"In May, the Bank of Zambia (BoZ) introduced a new law, stipulating that only currency issued by the BoZ would serve as legal tender for domestic transactions, whether public or private. Following further clarification of the new regulations, the ZMK has been subject to a late, ex-post rally," she explained.

But Managing Director/Chief Executive Officer, Financial Derivatives Company Limited, Mr. Bismarck Rewane, described the proposal of the lawmakers as "a joke."

Rewane added: "Money is a store of value and you cannot compel people not to use whatever currency they want to use. That is not possible."

Also, the President, Finance Houses Association of Nigeria (FHAN), Mr. Samuel Durojaye, pointed out the resolution showed that the lawmakers were concerned about the need to strengthen the naira. He however stressed that the use of dollar or other foreign currencies was not something that can be legislated on.

Durojaye explained: "It is a good move, but it is not something that should be legislated on. Ordinarily, if the economy is doing well and we have a very strong industrial base, the naira will be strong compared to the dollar or other foreign currencies and people will prefer to hold the naira more.

"But today, people feel safe to hold dollars, pounds, euro as a store of value. People feel that these foreign currencies are better store of value against the naira. Most of the goods in the country are imported because our economy is weak and these transactions are done in foreign currencies.

"So when these importers collect dollars or other foreign currencies, they know that whenever they want to import goods, it is any of these foreign currencies that will be used. But if they collect naira, whenever they want to import their goods, they will have to convert the local currency to the foreign currency."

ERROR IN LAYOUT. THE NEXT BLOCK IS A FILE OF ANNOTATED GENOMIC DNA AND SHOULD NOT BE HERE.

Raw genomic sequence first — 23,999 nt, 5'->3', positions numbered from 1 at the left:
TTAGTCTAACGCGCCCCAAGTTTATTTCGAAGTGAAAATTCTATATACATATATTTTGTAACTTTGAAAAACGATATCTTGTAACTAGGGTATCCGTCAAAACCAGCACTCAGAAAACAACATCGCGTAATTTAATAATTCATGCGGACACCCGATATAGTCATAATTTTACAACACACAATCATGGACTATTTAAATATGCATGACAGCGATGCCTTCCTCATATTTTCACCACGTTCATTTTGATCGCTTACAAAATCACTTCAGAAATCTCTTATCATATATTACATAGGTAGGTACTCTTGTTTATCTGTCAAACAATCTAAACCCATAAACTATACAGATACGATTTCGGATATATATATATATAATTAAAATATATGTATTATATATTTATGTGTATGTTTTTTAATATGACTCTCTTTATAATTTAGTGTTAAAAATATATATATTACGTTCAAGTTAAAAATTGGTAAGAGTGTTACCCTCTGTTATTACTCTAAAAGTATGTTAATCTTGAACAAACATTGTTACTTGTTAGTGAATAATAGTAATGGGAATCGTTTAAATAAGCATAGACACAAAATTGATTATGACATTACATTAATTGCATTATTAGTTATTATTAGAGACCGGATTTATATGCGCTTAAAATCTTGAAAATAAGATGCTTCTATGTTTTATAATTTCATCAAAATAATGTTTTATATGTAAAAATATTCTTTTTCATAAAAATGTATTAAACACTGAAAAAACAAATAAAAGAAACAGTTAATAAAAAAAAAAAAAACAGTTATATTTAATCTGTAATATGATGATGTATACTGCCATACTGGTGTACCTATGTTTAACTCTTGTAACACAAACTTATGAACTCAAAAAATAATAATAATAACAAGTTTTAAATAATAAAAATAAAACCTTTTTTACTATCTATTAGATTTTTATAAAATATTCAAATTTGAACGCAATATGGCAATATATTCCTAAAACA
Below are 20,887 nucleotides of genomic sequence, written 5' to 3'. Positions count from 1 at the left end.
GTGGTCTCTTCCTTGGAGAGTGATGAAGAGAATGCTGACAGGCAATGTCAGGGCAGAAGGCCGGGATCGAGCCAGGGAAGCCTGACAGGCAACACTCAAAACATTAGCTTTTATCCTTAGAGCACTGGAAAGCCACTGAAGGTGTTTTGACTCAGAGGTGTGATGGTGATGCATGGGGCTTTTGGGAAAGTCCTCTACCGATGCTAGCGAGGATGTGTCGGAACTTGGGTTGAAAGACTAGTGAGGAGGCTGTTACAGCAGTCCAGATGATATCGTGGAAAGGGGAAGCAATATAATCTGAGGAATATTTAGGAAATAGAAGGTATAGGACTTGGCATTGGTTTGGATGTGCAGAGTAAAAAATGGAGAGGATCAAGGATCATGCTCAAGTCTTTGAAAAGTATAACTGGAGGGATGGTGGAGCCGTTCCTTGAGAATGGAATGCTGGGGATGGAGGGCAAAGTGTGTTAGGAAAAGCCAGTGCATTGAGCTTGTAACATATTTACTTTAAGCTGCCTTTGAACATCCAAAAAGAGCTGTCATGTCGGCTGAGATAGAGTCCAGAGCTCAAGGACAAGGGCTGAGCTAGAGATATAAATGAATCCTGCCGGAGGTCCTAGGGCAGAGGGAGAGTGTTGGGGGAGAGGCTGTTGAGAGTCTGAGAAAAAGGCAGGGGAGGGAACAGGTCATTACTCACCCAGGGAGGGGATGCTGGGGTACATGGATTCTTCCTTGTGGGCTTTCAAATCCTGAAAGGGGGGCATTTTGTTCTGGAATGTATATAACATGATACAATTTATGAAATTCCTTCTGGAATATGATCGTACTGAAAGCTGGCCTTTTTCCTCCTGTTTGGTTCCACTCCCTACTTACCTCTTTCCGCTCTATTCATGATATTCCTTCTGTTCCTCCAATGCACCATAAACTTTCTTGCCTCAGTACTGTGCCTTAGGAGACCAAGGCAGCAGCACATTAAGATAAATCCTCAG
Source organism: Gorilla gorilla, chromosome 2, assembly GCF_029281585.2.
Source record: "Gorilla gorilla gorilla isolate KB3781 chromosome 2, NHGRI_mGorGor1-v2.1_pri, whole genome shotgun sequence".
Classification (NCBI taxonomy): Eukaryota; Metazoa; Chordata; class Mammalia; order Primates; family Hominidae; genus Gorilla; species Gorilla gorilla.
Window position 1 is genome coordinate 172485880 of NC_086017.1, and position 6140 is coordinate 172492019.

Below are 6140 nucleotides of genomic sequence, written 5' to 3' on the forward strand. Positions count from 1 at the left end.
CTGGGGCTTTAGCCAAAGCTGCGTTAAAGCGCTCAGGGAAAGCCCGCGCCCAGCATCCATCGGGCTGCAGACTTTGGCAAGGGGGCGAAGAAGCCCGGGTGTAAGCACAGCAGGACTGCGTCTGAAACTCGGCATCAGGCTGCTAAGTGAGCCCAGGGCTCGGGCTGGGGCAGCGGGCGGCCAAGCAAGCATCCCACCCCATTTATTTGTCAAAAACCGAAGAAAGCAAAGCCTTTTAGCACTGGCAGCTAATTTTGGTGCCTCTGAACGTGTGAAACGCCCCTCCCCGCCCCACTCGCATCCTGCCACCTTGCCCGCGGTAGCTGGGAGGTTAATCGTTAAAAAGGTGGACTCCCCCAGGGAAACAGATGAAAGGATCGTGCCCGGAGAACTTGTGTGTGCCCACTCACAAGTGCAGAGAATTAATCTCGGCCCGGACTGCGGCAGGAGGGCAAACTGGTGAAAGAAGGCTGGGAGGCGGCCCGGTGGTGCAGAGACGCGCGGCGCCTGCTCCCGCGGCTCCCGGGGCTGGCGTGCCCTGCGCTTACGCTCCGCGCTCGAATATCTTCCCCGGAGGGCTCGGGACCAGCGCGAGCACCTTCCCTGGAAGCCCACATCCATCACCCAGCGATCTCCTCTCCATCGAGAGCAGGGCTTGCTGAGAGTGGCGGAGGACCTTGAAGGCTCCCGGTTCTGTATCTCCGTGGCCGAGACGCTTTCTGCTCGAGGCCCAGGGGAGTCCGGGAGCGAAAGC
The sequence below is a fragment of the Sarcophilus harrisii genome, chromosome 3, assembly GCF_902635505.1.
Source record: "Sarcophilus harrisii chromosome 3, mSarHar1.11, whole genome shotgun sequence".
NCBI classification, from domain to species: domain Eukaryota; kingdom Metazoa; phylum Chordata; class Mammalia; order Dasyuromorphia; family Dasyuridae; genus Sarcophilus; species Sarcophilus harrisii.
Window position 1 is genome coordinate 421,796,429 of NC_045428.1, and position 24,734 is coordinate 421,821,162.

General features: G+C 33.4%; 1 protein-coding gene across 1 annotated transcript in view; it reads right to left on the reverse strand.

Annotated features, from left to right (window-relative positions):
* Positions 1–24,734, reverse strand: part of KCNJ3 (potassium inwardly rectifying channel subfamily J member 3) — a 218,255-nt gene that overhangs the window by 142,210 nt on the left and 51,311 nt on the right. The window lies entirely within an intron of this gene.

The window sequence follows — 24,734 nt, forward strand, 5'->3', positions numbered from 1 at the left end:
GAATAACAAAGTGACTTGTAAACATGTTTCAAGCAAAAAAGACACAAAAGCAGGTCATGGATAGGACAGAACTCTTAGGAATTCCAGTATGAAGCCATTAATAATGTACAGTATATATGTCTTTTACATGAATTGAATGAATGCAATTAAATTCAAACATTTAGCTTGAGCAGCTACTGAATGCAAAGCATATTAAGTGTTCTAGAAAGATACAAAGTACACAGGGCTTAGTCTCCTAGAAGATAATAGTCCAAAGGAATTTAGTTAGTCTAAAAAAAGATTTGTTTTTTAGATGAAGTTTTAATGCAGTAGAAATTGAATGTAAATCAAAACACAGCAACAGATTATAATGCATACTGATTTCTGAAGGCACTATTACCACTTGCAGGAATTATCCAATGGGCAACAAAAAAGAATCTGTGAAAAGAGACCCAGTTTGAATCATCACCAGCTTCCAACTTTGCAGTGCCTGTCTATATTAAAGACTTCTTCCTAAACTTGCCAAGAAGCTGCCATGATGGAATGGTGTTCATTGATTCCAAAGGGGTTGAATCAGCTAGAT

Durojaye urged the CBN and Ministry of Finance to initiate policies that would reinvigorate ailing industries and strengthen the country's production base.

On his part, the Head of Research, Sterling Capital Limited, Mr. Sewa Wusu, agreed that there had been a phenomenon where local transactions were done in foreign currencies, adding that what the lawmakers were saying was that, that was not supposed to be the case because the naira is our local currency.

"But if we say we want to make Nigeria a Free Trade Zone, then there should be no barrier in the usage of currency. If they want to make the naira strong, they must make laws that will make the nation a producing economy. If the country becomes a producing economy, the naira will be strong.

"As long as we are a net importer, there will always be pressure on the naira. So we must diversify the economy, create conducive environment for businesses to thrive, encourage entrepreneurs and the real sector, and see what becomes of the naira. If you open up an economy, you don't ban the use of foreign currencies," Wusu declared.

Similarly, while a Senior Analyst at BGL Securities Limited, Mr. Femi Ademola, observed that some hotels and international institutions in the country demand payments in dollar, he opined that, the move by the lawmakers would end in futility.

However, Head of Investment Research at Meristem Securities Limited, Mr. Taiwo Yusuf, welcomed the resolution by the House, saying that it would bring about a reduction in the demand for forex at the CBN's regulated Wholesale Dutch Auction System (WDAS) as well as strengthen the naira.

The sub-Saharan Africa's Economist at Renaissance Capital, Yvonne Mhango, had blamed the perennial weakness suffered by the naira on Nigeria's heavy import dependence.

"The country's high import dependence explains why the exchange rate is often the bellwether for Nigeria's economic health, and why there is a swift pass-through of exchange rate movements to inflation. About a third of Nigeria's forex outflows are due to invisibles, which refers to services. These include international payments for services as well as movement of money for which there is no contra transaction, such as transfer payments.

"Nigeria's large oil and gas industry largely explains the country's substantial payments to service providers," she said.